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Westport's Lavielle Opposes Bill Weakening Drug Free School Zones

State Rep. Gail Lavielle represents Wilton, Norwalk, and Westport.
State Rep. Gail Lavielle represents Wilton, Norwalk, and Westport. Photo Credit: File

WILTON, Conn. – State Rep. Gail Lavielle (R-143), ranking member of the Education Committee, is sharply criticizing a proposal to eliminate drug-free school zones surrounding school property for anyone who possesses drugs and reduces all felony drug possession charges to a misdemeanor.

Lavielle represents Wilton, Norwalk, and Westport.

The legislation, SB 952, was moved forward by the General Assembly’s Judiciary Committee April 10 in the dead of night, with a 22-20 vote.

It would make the possession of any quantity of a narcotic or controlled substance a misdemeanor offense. It also shrinks the size of current drug-free school zones, for the purposes of possession, from 1,500 feet around school property to include only the school property itself.

“Under this proposal, anyone can get away with a slap on the wrist for possessing unlimited amounts of drugs like heroin, cocaine, or marijuana within sight of a school as long as it happens on the opposite side of the street," said Lavielle, who helped to defeat a 2014 proposal to shrink drug-free school zones in the Education Committee.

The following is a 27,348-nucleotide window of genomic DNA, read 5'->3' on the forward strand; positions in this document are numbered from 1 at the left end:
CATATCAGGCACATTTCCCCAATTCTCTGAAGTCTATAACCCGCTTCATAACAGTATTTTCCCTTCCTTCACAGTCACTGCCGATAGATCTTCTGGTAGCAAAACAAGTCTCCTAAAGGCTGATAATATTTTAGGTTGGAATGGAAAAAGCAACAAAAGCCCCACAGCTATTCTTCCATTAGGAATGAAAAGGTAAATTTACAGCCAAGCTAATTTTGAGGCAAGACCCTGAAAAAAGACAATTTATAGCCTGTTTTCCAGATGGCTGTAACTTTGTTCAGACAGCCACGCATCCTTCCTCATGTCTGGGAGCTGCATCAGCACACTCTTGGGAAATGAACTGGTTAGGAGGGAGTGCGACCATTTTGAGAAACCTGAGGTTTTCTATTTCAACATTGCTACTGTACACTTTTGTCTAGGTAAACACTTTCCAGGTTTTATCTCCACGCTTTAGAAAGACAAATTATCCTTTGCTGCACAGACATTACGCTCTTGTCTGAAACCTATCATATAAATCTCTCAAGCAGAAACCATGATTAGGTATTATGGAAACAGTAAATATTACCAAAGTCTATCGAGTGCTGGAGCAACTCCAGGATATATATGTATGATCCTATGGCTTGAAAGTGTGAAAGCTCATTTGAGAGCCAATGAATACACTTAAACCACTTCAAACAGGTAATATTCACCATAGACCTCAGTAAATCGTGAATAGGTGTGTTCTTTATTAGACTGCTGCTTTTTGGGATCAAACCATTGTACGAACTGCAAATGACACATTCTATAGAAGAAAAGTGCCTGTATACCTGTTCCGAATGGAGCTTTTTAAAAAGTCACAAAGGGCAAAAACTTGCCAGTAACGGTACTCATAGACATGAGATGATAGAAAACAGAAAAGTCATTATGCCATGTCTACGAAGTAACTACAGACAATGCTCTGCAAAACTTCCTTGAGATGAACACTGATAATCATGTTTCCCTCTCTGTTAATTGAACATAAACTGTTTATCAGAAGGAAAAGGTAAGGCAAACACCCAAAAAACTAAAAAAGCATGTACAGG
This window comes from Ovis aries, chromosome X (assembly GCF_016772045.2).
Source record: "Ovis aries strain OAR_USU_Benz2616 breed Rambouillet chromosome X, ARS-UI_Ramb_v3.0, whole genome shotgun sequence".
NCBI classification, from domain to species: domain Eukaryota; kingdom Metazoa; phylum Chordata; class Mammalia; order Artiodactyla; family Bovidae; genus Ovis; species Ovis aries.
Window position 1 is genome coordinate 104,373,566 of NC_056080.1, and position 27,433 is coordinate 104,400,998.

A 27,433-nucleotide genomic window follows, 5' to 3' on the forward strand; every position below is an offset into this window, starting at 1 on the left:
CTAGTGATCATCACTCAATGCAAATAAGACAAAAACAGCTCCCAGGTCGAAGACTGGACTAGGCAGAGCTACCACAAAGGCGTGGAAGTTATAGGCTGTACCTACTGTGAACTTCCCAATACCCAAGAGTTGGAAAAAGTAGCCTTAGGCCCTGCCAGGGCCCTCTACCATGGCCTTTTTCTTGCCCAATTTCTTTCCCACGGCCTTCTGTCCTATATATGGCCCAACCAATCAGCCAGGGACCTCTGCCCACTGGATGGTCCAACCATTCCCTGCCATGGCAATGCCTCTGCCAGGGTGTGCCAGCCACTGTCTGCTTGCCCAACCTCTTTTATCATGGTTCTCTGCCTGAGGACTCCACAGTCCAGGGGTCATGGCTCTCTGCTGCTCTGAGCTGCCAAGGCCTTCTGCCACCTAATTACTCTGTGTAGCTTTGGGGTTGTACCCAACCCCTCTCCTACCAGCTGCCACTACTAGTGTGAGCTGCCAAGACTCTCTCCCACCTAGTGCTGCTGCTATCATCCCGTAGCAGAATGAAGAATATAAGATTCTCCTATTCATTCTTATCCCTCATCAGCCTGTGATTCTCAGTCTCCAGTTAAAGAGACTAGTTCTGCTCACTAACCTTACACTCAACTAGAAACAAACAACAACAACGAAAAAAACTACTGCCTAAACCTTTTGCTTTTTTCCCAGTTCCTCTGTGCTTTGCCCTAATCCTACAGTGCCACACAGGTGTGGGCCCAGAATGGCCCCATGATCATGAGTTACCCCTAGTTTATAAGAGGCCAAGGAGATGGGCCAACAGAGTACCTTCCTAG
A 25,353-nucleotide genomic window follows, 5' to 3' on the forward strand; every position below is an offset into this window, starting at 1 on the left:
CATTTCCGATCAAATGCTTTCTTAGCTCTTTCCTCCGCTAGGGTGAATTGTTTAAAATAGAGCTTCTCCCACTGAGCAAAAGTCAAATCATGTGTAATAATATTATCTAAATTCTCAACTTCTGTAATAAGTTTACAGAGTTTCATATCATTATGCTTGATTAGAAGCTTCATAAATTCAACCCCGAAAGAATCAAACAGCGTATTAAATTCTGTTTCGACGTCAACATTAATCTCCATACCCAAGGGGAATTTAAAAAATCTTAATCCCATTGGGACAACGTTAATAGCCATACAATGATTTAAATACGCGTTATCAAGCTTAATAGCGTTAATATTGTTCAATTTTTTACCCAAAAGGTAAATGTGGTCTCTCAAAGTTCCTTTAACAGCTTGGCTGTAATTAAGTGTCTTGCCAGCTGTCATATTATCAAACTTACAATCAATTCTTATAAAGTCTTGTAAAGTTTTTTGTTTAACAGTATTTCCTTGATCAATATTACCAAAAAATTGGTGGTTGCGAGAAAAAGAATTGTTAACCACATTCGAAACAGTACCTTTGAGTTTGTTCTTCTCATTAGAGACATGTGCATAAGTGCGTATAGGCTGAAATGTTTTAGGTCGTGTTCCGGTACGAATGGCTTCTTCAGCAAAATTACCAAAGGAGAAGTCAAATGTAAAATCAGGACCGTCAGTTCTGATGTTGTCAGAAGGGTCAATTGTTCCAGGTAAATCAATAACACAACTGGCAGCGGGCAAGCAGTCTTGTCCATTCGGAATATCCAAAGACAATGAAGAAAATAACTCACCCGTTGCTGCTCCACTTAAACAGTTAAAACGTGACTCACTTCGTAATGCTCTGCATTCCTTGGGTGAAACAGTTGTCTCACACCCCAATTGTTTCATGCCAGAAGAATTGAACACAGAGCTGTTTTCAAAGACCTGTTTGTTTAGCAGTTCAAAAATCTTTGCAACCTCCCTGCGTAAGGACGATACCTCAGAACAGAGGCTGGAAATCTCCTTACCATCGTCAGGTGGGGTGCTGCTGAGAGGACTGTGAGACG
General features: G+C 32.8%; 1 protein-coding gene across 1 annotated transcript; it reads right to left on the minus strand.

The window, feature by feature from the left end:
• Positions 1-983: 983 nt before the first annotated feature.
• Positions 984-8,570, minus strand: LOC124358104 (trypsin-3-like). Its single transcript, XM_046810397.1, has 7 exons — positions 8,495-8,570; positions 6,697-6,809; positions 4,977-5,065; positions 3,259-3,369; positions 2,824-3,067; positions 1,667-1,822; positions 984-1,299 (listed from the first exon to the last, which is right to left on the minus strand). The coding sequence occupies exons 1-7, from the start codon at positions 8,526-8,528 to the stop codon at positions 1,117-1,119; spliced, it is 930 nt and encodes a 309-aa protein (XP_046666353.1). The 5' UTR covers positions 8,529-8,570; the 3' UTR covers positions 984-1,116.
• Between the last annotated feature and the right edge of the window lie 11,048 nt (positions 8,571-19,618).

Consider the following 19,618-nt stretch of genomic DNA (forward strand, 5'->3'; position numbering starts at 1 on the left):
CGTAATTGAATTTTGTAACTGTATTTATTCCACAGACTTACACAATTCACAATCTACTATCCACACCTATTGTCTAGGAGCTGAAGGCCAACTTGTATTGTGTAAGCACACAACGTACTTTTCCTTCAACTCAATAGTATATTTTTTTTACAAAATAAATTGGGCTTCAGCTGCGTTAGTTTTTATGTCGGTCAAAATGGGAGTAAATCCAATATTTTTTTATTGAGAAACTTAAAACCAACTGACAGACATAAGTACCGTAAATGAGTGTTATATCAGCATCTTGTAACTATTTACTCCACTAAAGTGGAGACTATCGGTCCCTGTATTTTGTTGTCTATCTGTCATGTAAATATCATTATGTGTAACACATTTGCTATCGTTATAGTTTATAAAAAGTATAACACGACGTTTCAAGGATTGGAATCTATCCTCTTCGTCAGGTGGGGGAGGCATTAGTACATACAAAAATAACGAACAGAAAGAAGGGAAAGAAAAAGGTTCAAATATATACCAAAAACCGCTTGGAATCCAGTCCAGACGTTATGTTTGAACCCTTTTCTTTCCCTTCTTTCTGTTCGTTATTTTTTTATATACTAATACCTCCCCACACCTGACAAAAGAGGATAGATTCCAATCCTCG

“One of our highest priorities on the Committee is keeping children safe at school,” said Lavielle. “How does making it easier for people to possess and use drugs in close proximity to children do that? How is it possible to argue that this proposal makes sense? We must do everything possible to defeat it.”

Proponents of the bill say its intent is to give drug offenders a second chance by making drug possession a misdemeanor. In his public hearing testimony on the bill, Connecticut’s Chief State’s Attorney Kevin Kane disputed the notion that those arrested for first-time drug possession are serving time in prison.

Kane testified that the reality is persons who commit criminal acts, including possession of illicit drugs, are given multiple opportunities, some as the result of diversionary programs and some as a result of the careful consideration of the prosecutor, to avoid criminal convictions.

Because it involves schools, the bill may be referred to the legislature’s Education Committee, where Lavielle is the House Ranking Member.

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